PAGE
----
Marie-Josée (MJ) Salvas Shaar, MAPP '07, CPT, has studied, tested, coached, and taught smart health habits for over 13 years. Combining positive psychology with fitness and nutrition, she created a coaching method that builds better sleep, food, mood, and exercise habits, as described in her book, Smarts and Stamina: The Busy Person's Guide to Optimal Health and Performance, which includes 50 practical health-building activities. Today MJ gives keynotes for corporate wellness programs and offers continuing education for wellness professionals, who can license her Smarts and Stamina Online program. Full bio. MJ's articles are here.
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I was headed to a conference last week and I knew it would be a long drive, so I brought an audio tape. This time I listened to an older one, curious to see if business had changed. The author of the 1985 publication promises to deliver street smarts and to train listeners on “what they don’t teach you at Harvard business school.”
One of his recommendations in particular didn’t shock me because it is somewhat typical, but it really is shameful when considering its full and inadvertent consequences.
This executive declares, “I like it when I call the office at 10 at night and people pick up. I like it when I call on a Sunday afternoon and people are there. I like it when I come to the office on Monday morning and people know the results of sports team in distant parts of the world [his business is sports-related]. To me, this shows commitment.”
Employers still holding such expectations are in for a rude awakening. When individuals are encouraged to work virtually every waking moment, there is little opportunity for them to get a nutritious meal or enjoy a workout – two ingredients that can help boost productivity. No surprise our country is plagued by simultaneous epidemics in obesity, in physical inactivity, bringing along with them a long list of serious diseases such as diabetes, hypertension, hypercholesterolemia, and atherosclerosis – to name just a few. The US Surgeon general declared that over 300,000 Americans die prematurely each year due to lack of physical activity and poor nutrition.
Being overworked also impedes the ability to get sufficient sleep. According to scientist William Dement, “sleep deprivation is now the most common brain impairment.” Hence, when work impedes sleep, the unintended consequence is reduced performance.
Personal lives also suffer from work-life imbalance. Feeling depressed is now so common that the World Health Organization finds depression to be a leading cause of disability. Anti-depressants are now the most common drug prescription. Since psychological well-being is a good predictor of productivity, lack of work-life balance is clearly counter-productive in the long-term.For the CFOs and other “show me the money” readers, let’s take a look at the numbers. Right now in the US, health care costs are increasing faster than inflation, incomes, GDP or average organizational revenues. Hiring more employees therefore weighs heavier on the wrong side of the balance sheet and enterprises have a hard time growing as a result. As if this weren’t enough, Dr. Ron Goetzel, Director of Cornell University’s Institute for Health and Productivity Studies warns that presenteeism costs can outweigh an employer’s medical costs – ever been on Facebook during work hours?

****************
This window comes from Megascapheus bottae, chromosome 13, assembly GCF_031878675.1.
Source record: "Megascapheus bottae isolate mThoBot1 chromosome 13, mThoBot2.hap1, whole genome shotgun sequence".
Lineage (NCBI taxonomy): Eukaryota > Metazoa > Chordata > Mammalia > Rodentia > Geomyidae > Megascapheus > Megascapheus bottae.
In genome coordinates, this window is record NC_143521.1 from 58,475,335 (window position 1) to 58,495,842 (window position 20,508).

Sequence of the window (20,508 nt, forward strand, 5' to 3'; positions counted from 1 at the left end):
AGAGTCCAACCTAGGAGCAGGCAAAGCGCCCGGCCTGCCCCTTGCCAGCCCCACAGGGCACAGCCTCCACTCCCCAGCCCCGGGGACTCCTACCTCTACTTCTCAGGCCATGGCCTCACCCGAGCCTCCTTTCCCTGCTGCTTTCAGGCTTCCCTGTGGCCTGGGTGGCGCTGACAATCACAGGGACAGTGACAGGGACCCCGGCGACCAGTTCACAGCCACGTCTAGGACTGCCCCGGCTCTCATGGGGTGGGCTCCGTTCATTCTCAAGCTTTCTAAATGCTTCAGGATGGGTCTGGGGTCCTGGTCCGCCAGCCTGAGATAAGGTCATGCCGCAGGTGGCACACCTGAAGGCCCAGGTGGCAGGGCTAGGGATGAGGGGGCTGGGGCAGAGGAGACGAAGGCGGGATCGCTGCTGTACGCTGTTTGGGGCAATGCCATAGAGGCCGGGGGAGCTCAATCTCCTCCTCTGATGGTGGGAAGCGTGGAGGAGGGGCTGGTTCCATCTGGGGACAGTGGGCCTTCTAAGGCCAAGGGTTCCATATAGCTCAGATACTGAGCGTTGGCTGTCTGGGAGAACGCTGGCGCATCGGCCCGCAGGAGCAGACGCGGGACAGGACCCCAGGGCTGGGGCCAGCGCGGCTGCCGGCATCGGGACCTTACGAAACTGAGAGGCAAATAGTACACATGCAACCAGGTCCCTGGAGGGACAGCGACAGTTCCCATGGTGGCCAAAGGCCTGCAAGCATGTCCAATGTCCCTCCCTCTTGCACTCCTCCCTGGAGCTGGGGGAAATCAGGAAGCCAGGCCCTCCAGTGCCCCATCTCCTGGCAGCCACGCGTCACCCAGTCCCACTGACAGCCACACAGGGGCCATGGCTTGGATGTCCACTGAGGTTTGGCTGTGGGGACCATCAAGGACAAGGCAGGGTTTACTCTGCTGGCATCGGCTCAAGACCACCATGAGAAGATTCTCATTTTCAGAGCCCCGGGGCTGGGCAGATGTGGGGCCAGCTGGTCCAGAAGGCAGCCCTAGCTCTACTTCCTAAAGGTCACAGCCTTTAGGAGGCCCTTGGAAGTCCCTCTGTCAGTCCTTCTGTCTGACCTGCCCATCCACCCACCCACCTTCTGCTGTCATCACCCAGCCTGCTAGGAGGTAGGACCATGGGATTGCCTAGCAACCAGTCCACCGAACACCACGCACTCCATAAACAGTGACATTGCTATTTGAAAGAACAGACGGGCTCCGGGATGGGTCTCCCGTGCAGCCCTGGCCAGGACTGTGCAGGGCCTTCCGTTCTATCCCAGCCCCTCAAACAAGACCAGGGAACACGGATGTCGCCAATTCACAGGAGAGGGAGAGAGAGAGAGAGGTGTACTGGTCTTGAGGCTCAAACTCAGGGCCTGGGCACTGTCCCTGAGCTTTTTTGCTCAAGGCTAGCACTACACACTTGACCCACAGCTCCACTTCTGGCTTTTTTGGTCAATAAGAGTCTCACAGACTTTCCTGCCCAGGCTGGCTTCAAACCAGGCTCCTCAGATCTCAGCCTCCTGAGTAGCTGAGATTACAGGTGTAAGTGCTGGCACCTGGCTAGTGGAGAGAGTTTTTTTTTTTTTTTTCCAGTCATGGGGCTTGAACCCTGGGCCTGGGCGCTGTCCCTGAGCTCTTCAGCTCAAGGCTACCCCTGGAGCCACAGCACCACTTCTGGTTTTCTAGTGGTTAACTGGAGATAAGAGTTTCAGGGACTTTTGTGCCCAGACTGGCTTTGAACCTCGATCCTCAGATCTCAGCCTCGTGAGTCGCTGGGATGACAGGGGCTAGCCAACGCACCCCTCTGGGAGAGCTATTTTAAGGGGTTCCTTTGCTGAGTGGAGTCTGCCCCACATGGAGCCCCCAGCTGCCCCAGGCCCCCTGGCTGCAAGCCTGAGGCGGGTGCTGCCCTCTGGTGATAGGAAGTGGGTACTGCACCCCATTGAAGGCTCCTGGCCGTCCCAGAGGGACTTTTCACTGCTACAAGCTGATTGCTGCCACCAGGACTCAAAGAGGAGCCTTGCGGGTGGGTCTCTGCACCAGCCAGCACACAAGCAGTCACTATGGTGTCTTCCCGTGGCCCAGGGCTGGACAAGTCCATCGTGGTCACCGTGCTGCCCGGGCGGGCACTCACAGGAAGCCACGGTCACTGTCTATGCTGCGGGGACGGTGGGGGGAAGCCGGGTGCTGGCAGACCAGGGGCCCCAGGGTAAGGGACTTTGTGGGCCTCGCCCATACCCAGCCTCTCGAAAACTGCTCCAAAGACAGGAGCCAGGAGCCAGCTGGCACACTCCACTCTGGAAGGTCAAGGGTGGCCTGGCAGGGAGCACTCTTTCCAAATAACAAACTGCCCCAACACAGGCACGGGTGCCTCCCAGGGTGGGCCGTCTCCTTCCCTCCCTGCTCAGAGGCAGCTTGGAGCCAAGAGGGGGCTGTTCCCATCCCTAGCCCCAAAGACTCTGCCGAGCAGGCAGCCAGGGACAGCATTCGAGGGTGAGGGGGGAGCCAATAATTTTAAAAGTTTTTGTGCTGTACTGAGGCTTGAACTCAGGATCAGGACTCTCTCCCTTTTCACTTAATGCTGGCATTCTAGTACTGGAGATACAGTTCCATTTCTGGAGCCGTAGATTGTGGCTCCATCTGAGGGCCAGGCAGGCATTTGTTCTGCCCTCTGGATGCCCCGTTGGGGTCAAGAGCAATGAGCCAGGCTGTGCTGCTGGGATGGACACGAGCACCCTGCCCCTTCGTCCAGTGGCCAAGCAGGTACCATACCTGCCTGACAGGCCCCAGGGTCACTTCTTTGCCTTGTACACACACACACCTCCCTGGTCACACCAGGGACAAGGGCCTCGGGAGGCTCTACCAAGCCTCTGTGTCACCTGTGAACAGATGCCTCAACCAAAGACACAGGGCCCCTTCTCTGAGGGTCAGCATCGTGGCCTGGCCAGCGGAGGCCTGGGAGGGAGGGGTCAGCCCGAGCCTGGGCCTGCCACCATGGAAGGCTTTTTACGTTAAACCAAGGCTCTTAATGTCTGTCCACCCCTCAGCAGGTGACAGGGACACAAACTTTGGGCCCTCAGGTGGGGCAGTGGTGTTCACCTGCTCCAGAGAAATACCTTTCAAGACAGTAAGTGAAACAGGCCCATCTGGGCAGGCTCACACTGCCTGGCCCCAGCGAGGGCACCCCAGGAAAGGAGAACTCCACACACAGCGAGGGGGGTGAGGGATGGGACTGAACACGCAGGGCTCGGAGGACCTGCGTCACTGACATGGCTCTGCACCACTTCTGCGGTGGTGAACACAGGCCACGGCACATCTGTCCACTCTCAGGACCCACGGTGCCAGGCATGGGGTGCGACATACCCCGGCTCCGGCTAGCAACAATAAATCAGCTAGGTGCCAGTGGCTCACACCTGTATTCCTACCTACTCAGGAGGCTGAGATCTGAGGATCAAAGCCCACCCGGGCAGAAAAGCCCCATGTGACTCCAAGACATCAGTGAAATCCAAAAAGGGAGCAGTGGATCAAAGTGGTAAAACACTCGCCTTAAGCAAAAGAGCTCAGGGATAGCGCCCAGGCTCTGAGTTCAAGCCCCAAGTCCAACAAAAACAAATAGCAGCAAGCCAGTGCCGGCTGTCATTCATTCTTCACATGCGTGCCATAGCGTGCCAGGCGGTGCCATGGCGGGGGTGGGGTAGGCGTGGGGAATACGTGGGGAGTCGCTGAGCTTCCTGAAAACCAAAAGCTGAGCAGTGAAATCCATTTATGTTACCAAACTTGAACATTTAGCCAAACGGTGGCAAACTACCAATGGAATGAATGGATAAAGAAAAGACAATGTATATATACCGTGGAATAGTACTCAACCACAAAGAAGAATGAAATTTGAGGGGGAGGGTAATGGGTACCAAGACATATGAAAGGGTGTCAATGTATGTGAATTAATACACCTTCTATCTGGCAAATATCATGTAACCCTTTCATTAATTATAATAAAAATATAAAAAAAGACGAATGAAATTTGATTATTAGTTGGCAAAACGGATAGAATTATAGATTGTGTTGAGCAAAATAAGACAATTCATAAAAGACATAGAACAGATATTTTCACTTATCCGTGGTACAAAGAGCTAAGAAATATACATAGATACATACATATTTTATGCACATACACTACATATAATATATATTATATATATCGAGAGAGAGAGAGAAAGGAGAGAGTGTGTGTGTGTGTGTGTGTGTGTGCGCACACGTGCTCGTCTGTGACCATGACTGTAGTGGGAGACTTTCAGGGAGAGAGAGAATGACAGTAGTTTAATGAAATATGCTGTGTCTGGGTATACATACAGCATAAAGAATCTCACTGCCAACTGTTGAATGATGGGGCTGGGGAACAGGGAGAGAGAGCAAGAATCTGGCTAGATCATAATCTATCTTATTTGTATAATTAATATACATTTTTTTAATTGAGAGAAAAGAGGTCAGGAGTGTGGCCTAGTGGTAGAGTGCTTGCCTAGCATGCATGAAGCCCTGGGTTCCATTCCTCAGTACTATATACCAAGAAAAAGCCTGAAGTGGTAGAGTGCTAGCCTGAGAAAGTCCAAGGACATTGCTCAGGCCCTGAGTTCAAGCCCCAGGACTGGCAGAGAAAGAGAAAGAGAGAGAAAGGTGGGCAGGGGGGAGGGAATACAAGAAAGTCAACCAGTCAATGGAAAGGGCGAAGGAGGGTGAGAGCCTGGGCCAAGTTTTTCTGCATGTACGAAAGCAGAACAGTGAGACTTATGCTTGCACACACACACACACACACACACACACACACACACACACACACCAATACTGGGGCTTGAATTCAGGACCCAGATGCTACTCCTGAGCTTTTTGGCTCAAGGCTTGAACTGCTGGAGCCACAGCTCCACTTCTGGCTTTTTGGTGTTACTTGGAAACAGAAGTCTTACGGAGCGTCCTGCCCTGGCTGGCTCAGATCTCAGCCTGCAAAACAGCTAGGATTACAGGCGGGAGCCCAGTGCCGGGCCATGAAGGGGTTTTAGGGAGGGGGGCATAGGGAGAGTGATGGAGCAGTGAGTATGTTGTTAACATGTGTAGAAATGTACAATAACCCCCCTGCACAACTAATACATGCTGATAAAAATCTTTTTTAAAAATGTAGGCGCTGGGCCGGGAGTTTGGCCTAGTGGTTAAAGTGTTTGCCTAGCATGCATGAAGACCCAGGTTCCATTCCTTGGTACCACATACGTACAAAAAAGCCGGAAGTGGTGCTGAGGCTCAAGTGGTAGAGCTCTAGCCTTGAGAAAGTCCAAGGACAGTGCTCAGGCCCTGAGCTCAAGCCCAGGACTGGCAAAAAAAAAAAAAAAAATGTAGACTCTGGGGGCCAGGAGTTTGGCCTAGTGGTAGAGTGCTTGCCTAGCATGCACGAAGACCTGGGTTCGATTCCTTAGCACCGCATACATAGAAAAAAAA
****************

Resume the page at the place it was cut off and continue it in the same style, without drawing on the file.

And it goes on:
With increased costs and reduced productivity, employers are hard-pressed to increase performance, which seems to reinforce the need for long hours. Employees get blackberries so they can respond to email 24/7. Multi-tasking is now the name of the game, but it augments stress more than it does productivity. As anxiety increases, so do our depression rates, our waist lines and, our health care costs.
Now of course overworked employees are not solely responsible for these conditions, and clearly there are times where a little extra push is necessary. But overall, employers would be better served being part of the solution, not the problem.
For an organization to be successful and sustainable, contributors at all levels have to thrive long-term. To the extent that everyone’s contribution is necessary, everyone’s physical, emotional, mental and relational energy matters.
Good health is an intrinsic part of good performance. That’s what I’d like to see added to the curriculum of business schools.
Blair, S. (2009). Lecture presented at the University of Pennsylvania School of Medicine.
Boyle, M.A. & Long, S. (2007). Personal Nutrition, Sixth Edition. Belmont, CA: Thomson Wadsworth.
Dement, W. (2000). The Promise of Sleep: A Pioneer in Sleep Medicine Explores the Vital Connection Between Health, Happiness, and a Good Night’s Sleep . New York: Random House. Quotation above from p. 231.
Loehr, J. & Schwartz, T. (2003). The Power of Full Engagement: Managing Energy, Not Time, Is the Key to High Performance and Personal Renewal. New York: Free Press.
Ratey, J. (2008). Spark: The Revolutionary New Science of Exercise and the Brain. New York: Little, Brown and Company.
Shaar, M.-J. & Britton, K. (2011). Smarts and Stamina: The Busy Person’s Guide to Optimal Health and Performance. Philadelphia, PA: Positive Psychology Press.
Wright, T.A., Cropanzano, R. Denney, P.J. & Moline, G.L. (2002). When a Happy Worker is a Productive Worker: A Preliminary Examination of Three Models. Canadian Journal of Behavioural Science.
Images are courtesy of Marie-Josée Salvas for one-time use with this article.